Midyear market review: What’s ahead for stocks

Anthony Saglimbene, Global Market Strategist – Ameriprise Financial
As of June 15, 2021

Global stocks sit at a crossroad heading into the second half of the year. This is because equity prices have moved higher through most of the first half as a result of several key factors:

  • Surges of economic activity across the globe 
  • Acceleration of vaccination rates in developed markets
  • A fade of pandemic effects in the United States
  • Robust corporate profit growth
  • Strong confidence levels across businesses, consumers and investors
  • Easy monetary and fiscal conditions
  • Historically low interest rates

Notably, market tone has moved beyond the growth/momentum drivers that carried stocks higher last year. Cyclical value stocks in the Energy, Financials, Industrials and Materials sectors remain the clear market leaders in 2021. These areas have benefited from a resurgence in business activity as a result of global reopening trends. 

While performance across broader stock indexes has cooled since mid-April, small-cap stocks are leading U.S. benchmarks higher through the first six months of the year. This includes businesses that benefit from a pickup in domestic growth.

Overseas, stock gains across Europe have accelerated more recently. Increased vaccination rates, solid profit growth and more optimism toward economic recovery have caused stocks to gain ground on the U.S. 

While it may be premature, flatter performance in the U.S. and Asia Pacific (excluding Japan) — combined with more robust performance across Europe — could be a sign of added market rotation ahead. Specifically, “out” of areas that have led the pandemic recovery “to” regions that are starting to catch up.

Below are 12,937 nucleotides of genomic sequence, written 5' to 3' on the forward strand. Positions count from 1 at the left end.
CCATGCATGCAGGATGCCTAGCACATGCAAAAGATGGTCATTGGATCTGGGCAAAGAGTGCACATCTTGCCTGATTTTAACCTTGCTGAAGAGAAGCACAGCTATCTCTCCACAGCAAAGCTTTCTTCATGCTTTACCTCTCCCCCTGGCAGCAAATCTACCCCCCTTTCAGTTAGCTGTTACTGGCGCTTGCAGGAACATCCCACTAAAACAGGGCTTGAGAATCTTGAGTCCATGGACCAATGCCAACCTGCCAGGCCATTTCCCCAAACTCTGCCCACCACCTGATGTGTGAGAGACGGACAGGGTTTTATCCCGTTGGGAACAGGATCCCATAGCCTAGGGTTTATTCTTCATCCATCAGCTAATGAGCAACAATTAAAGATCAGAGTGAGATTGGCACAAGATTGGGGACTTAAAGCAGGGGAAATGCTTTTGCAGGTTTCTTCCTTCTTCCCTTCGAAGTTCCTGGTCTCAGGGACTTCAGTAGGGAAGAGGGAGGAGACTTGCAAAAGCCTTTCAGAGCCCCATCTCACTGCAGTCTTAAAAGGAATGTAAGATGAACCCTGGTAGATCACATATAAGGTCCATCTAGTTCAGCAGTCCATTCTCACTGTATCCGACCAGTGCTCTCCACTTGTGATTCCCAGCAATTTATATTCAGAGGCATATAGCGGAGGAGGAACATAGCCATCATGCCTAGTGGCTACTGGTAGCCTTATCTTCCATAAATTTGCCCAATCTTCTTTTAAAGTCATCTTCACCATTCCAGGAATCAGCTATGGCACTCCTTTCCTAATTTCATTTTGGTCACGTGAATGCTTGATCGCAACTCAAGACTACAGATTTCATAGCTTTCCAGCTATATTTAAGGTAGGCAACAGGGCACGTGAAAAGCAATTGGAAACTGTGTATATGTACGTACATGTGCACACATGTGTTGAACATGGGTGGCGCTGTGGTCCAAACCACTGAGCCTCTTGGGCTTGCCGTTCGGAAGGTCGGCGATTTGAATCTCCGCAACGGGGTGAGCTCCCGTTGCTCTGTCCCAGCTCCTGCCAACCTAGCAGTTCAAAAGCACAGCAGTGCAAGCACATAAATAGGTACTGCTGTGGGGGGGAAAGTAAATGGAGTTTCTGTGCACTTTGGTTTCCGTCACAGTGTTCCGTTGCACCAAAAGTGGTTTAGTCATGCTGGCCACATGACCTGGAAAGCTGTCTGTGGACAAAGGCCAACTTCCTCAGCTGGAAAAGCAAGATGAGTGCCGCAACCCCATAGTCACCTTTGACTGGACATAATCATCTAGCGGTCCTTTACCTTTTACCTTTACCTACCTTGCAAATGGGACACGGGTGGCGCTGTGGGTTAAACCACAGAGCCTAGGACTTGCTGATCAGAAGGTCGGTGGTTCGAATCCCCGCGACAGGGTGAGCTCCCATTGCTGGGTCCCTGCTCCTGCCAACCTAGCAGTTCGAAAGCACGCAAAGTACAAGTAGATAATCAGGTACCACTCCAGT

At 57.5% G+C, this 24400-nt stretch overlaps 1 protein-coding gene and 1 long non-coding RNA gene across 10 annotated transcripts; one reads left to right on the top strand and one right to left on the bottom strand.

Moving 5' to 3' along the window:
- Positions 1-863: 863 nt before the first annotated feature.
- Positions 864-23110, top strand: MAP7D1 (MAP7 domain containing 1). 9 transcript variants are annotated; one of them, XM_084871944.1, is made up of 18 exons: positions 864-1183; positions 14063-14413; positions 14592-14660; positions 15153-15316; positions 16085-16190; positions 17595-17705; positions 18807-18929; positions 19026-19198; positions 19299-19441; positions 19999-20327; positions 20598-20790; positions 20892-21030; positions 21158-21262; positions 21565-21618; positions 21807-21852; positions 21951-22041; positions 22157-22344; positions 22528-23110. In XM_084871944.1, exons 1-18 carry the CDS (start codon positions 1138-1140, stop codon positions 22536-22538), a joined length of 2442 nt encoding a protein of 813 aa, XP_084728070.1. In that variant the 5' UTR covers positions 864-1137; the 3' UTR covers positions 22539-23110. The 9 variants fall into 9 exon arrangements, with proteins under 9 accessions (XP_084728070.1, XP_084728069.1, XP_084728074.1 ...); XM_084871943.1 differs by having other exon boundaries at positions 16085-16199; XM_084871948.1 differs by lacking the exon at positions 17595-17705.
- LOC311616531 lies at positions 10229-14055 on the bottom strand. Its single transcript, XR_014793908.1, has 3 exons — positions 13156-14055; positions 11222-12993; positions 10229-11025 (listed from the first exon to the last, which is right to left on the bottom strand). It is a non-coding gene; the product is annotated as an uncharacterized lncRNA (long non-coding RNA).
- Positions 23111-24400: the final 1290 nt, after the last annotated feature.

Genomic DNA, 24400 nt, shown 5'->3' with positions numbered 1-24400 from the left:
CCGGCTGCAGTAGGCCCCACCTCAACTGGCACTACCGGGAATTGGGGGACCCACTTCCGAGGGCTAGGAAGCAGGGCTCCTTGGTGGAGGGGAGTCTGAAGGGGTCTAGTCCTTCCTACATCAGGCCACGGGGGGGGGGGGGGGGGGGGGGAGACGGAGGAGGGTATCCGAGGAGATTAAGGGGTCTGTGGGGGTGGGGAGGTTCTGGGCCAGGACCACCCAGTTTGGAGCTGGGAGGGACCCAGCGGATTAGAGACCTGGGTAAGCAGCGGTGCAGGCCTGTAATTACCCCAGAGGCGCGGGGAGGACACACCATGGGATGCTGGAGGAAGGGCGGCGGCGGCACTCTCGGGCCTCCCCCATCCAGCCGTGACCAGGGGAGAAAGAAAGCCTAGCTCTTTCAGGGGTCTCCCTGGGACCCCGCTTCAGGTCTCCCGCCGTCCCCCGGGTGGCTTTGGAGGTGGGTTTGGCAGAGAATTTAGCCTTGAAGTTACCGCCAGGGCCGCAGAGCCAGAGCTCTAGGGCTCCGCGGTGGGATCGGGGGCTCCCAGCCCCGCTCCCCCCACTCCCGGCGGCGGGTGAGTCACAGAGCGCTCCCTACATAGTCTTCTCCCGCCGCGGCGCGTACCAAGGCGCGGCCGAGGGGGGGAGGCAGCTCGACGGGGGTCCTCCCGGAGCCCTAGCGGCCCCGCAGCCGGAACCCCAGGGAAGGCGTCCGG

Back at home, the COVID-19 stimulus relief Congress passed in early March helped fuel added spending in the first half. Retail, hospitality, travel and leisure areas continue to see boosted demand, aided by more of the U.S. population being fully vaccinated against COVID-19. However, the additional stimulus, combined with an already strengthening economy, has fueled increasing concerns about higher interest rates and inflation pressures. We believe most of the ongoing supply disruptions and inflation pressures experienced in the first half could see some reprieve later this year.

For the second half of the year, investors should consider the following:

  • We believe economic trends in the U.S. and abroad should continue to improve. Along with easy monetary policies, stocks should continue to outperform bonds.
  • Cyclical value stocks could continue to shine. Strong year-over-year profit growth, improving business trends and reopening momentum provide a very supportive backdrop for continued market leadership.
  • Market performance in the second half could be driven by how actual data tracks against elevated expectations. Investors broadly understand economic and profit growth is likely to be very robust through the rest of the year. For several months, however, some of the data hasn’t met elevated expectations and has contributed to flatter performance across U.S. stocks. Moving forward, equity prices may be more sensitive to changes in growth expectations as opposed to the underlying data itself (which should remain solid).
  • Temporary or more permanent higher inflation — we believe this is likely the central variable that could affect stock prices over the coming months. Inflation data that eases due to improved supply conditions and reduced shortages (e.g., across commodity prices, semiconductors and labor) could be greeted with higher stock prices. However, if supply constraints linger and inflation pressures across consumer-facing products/services prove stickier (potentially sapping demand), stocks could face near-term selling pressure. Implications for Federal Reserve policy, corporate profit margins and economic growth are all in the cross-hairs of inflation dynamics.
  • In our view, investors are better served by maintaining a healthy allocation to equities and recognizing that while near-term conditions could look choppier over the summer months, longer-term conditions favor stocks.